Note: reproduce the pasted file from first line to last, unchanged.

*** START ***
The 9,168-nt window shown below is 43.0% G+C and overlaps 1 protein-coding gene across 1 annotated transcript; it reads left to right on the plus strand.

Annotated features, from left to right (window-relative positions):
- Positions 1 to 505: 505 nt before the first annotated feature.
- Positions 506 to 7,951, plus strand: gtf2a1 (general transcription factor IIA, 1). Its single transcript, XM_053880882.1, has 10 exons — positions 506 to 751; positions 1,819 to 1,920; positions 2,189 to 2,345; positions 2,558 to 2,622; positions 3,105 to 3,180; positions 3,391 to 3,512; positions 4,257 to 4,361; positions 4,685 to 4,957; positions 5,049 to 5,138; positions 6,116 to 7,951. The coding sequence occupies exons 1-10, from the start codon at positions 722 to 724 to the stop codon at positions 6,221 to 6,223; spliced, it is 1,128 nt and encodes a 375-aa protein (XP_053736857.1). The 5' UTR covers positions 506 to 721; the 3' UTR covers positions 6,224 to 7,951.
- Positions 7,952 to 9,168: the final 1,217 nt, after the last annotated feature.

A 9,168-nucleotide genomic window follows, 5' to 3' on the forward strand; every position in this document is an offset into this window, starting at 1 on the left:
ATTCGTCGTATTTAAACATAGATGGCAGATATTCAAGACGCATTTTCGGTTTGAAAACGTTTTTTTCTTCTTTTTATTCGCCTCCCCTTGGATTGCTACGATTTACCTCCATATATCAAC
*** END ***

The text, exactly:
The 9,168-nt window shown below is 43.0% G+C and overlaps 1 protein-coding gene across 1 annotated transcript; it reads left to right on the plus strand.

Annotated features, from left to right (window-relative positions):
- Positions 1 to 505: 505 nt before the first annotated feature.
- Positions 506 to 7,951, plus strand: gtf2a1 (general transcription factor IIA, 1). Its single transcript, XM_053880882.1, has 10 exons — positions 506 to 751; positions 1,819 to 1,920; positions 2,189 to 2,345; positions 2,558 to 2,622; positions 3,105 to 3,180; positions 3,391 to 3,512; positions 4,257 to 4,361; positions 4,685 to 4,957; positions 5,049 to 5,138; positions 6,116 to 7,951. The coding sequence occupies exons 1-10, from the start codon at positions 722 to 724 to the stop codon at positions 6,221 to 6,223; spliced, it is 1,128 nt and encodes a 375-aa protein (XP_053736857.1). The 5' UTR covers positions 506 to 721; the 3' UTR covers positions 6,224 to 7,951.
- Positions 7,952 to 9,168: the final 1,217 nt, after the last annotated feature.

A 9,168-nucleotide genomic window follows, 5' to 3' on the forward strand; every position in this document is an offset into this window, starting at 1 on the left:
ATTCGTCGTATTTAAACATAGATGGCAGATATTCAAGACGCATTTTCGGTTTGAAAACGTTTTTTTCTTCTTTTTATTCGCCTCCCCTTGGATTGCTACGATTTACCTCCATATATCAAC